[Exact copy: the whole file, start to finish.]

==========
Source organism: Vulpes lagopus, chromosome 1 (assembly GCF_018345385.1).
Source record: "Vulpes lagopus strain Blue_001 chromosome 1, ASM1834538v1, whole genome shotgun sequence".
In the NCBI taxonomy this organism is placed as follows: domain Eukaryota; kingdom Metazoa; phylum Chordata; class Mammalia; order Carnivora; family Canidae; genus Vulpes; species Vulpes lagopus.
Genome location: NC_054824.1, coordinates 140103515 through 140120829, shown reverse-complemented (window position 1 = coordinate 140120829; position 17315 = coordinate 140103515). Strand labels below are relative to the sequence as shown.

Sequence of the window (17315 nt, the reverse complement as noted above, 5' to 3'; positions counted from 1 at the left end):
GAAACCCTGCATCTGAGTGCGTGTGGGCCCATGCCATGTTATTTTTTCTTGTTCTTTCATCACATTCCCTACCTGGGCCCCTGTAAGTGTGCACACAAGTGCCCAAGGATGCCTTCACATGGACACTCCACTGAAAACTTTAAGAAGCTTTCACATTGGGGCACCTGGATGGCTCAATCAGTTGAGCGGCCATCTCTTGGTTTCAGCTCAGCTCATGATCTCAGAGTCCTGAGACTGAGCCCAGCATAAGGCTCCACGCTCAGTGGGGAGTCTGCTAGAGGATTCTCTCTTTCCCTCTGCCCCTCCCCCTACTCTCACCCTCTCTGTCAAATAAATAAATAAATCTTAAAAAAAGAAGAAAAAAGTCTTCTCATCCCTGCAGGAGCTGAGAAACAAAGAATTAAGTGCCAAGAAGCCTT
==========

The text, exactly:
Source organism: Vulpes lagopus, chromosome 1 (assembly GCF_018345385.1).
Source record: "Vulpes lagopus strain Blue_001 chromosome 1, ASM1834538v1, whole genome shotgun sequence".
In the NCBI taxonomy this organism is placed as follows: domain Eukaryota; kingdom Metazoa; phylum Chordata; class Mammalia; order Carnivora; family Canidae; genus Vulpes; species Vulpes lagopus.
Genome location: NC_054824.1, coordinates 140103515 through 140120829, shown reverse-complemented (window position 1 = coordinate 140120829; position 17315 = coordinate 140103515). Strand labels below are relative to the sequence as shown.

Sequence of the window (17315 nt, the reverse complement as noted above, 5' to 3'; positions counted from 1 at the left end):
GAAACCCTGCATCTGAGTGCGTGTGGGCCCATGCCATGTTATTTTTTCTTGTTCTTTCATCACATTCCCTACCTGGGCCCCTGTAAGTGTGCACACAAGTGCCCAAGGATGCCTTCACATGGACACTCCACTGAAAACTTTAAGAAGCTTTCACATTGGGGCACCTGGATGGCTCAATCAGTTGAGCGGCCATCTCTTGGTTTCAGCTCAGCTCATGATCTCAGAGTCCTGAGACTGAGCCCAGCATAAGGCTCCACGCTCAGTGGGGAGTCTGCTAGAGGATTCTCTCTTTCCCTCTGCCCCTCCCCCTACTCTCACCCTCTCTGTCAAATAAATAAATAAATCTTAAAAAAAGAAGAAAAAAGTCTTCTCATCCCTGCAGGAGCTGAGAAACAAAGAATTAAGTGCCAAGAAGCCTT